Friday, 20 April 2012

Another Earth

This film was the winner at Sundance 2011 and as usual, Sundance winners don't disappoint. It offers itself as a sci-fi film but it actually delivers an intense and thought-provoking exploration of emotions - in particular guilt, redemption and love. It also posits the philosophical question 'what would it be like to meet myself?'.

For me, the film pivots on two acts of violation perpetrated by Rhoda (Brit Marling) - both predicated on selfishness, but each for different reasons. It's impossible to discuss the film in a realistic way without giving something of the storyline away, so if you'd rather not know, stop reading now.

Rhoda is a beautiful bright blonde with a passion for astronomy and astrophysics. She also likes to party. She has just been offered at place at MIT and we are told that for her, anything is possible. Driving home from the party she listens to the radio where news is breaking of a new earth-like planet appearing in the night sky as blue dot. As Rhoda leans out of the window to locate the phenomenon, she drives at speed into another car. This kills the pregnant woman passenger, her son and leaves the husband, John (William Mapother) in a coma. Rhoda is comparatively unscathed - physically. This is the first violation - one predicated on a selfishness of naivety and an invincibility born of hegemony.

As a minor, her details are with-held and she serves four years in gaol. Meanwhile the earth-like planet gets ever-closer and is discovered to be an exact copy of the original earth. Apparently it has no effect on gravitational fields or the tides - a weakness in the story. Questions begin to be asked about whether 'Earth 2' is an exact copy of the original - or whether they view us as 'Earth 2'.

Rhoda is still riven with guilt for the damage and pain she caused and rather than take up her academic career, she becomes a school janitor. Returning to the scene of the accident on the fourth anniversary, she sees the surviving father drive up and place a toy against the lamp post in a shrine-like way. This ramps up her feelings of guilt even more.

Rhoda lives in a baggy boiler suit and keeps her golden tresses under a wooly hat. She strips her room of all artefacts and instals a mattress on the floor. It is as though her job and lifestyle are a self-imposed penance - an attempt to ameliorate the guilt she is burdened by. Rhoda even strips off to lie naked on the frozen snow but is rescued and treated for hypothermia and frostbite. John has similarly let himself go as he deals with the demons and depression in the aftermath of the accident. He slums around in a dressing gown consuming booze like it's going out of fashion.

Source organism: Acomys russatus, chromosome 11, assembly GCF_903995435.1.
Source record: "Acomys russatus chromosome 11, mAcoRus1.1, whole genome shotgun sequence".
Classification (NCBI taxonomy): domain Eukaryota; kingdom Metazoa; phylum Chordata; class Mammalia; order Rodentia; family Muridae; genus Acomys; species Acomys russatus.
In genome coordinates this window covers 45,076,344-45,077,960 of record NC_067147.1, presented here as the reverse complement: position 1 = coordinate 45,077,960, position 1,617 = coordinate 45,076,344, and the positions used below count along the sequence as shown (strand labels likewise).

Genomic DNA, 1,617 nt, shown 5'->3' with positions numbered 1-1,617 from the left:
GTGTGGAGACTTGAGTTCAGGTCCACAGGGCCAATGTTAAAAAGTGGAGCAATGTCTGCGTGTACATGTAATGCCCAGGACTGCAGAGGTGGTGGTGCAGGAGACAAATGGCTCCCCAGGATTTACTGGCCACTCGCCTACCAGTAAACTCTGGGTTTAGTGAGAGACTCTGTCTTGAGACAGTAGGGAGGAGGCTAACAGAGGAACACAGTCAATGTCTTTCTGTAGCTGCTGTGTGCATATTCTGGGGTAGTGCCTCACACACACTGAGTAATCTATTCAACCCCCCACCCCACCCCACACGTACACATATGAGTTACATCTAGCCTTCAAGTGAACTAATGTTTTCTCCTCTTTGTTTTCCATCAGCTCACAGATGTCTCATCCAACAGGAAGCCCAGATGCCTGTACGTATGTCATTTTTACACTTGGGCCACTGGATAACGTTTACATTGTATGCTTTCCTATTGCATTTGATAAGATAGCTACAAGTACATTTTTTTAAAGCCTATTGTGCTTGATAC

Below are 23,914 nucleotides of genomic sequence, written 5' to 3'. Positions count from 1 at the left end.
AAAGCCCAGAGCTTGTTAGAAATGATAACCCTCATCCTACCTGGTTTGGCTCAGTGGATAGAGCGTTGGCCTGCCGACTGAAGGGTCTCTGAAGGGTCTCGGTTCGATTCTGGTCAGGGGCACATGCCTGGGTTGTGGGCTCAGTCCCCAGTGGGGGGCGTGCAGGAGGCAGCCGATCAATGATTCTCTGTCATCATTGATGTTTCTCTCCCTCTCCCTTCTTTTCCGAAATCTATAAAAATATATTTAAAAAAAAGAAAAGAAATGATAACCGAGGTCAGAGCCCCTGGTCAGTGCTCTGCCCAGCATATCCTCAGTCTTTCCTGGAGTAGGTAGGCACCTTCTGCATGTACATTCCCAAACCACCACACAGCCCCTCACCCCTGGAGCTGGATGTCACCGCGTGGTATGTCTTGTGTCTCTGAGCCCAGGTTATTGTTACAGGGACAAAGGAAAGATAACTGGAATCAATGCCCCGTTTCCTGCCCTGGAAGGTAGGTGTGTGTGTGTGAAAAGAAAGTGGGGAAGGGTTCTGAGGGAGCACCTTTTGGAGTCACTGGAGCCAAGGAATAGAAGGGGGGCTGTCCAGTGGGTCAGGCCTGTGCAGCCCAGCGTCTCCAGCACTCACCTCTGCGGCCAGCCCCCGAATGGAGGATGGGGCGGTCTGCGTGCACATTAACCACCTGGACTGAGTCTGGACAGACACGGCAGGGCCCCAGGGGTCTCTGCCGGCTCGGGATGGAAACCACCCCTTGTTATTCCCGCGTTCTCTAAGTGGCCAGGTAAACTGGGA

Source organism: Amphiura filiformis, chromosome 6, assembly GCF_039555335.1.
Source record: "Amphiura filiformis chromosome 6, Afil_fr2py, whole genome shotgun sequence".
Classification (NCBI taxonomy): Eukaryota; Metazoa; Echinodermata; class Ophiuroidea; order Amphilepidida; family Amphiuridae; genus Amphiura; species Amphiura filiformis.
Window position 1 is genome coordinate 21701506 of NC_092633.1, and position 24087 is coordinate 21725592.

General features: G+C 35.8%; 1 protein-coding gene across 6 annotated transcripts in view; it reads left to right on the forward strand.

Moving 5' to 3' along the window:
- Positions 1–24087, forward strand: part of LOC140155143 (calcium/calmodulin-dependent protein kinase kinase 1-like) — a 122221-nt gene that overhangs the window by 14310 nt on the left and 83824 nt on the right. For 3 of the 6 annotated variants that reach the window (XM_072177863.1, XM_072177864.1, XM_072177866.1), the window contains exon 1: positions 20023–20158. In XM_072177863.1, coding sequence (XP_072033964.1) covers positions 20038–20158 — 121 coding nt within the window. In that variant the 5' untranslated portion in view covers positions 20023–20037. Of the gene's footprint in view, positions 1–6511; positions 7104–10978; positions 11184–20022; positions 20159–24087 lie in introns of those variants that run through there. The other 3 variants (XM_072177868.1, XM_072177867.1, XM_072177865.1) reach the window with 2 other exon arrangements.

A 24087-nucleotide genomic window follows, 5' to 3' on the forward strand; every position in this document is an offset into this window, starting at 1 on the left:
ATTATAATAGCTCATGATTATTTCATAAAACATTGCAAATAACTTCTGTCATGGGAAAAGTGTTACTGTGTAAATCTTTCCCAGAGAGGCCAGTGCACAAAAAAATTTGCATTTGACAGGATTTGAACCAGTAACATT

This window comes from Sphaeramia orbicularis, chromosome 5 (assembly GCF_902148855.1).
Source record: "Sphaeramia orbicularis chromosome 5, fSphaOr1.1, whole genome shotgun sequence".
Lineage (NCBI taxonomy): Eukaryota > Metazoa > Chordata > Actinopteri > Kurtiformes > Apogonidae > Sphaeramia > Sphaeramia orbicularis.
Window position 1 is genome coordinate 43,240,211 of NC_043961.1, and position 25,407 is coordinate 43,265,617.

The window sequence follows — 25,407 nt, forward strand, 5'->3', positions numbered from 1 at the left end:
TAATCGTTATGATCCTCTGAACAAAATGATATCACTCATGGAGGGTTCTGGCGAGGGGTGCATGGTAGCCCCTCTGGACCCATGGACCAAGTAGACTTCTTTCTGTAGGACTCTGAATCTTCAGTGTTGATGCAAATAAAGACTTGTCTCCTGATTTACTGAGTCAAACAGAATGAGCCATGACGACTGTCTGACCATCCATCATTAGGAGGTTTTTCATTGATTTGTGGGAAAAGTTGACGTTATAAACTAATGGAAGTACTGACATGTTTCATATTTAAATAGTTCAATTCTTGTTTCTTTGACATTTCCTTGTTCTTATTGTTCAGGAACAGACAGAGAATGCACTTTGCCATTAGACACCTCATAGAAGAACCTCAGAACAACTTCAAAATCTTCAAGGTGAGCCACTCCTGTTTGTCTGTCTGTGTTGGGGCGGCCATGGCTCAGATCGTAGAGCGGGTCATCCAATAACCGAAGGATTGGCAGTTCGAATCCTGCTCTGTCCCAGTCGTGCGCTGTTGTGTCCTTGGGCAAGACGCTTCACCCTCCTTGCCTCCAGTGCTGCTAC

Finally Rhoda plucks up courage to visit John to apologise in person. As he opens the door her courage evaporates and she invents a story about her being from a cleaning company which is looking for new customers and offering a free trial clean. John accepts and is so impressed he asks her back and this becomes a regular thing. Each week Rhoda tears up the cheque on the way home. As time goes by, her persistent cleaning inspires John to begin living more 'normally'. As her efforts bring about a cathartic transformation in John, she experiences the same. As time goes by the two of them get closer together and eventually make passionate love at John's home - the second violation. Rhoda's selfish need for redemption has propelled her into the giving of her very self as a form of ultimate redemptive self-sacrifice.

A space travel company is planning a trip 'Earth 2' for those who can afford it and one place is up for grabs to the winner of a 500 word essay competition. After prolonged hesitation, Rhoda enters and forgets about it, feeling she doesn't have a chance. She wins - the fulfilment of her childhood dreams. Not long afterwards, as John hosts a celebratory meal, she finally confesses to John. The impact on him is understandably immense. He demands that she leaves.

She later tries to see him again but he will not open the door. She forces her way in and after an ugly and violent encounter, she leaves her ticket for him. Based on the theory that when an individual first sees 'Earth 2' the parallels stop, and so for Rhoda it was just prior to the accident, it may just be possible for John to meet up with his wife and children again. John makes the trip to 'Earth 2'. Then one day as Rhoda returns home, she encounters herself - presumably because the Rhoda on 'Earth 2' also won the essay competition to visit 'Earth 1'.

So how would it be, if you were to meet a different version of yourself, perhaps from a parallel universe? What would you say? What would you talk about? Would you anticipate being 100% identical in every way - including memories and experiences? Presumably it would be impossible to conduct a conversation with yourself as you would both ask the same question of each other at the same time? What would be the point? Surely it would only be of value if there were some differences?

This is an immensely engaging and worthwhile film that will provoke an affective response from viewers. The story is co-written by Brit Marling and the Director Mike Cahill - impressive. I am sure we will be seeing a lot of more Brit Marling who delivers a strong performance in this. I would recommend this to everyone - but don't expect a sci-fi film! I''l give it 7.5/10.

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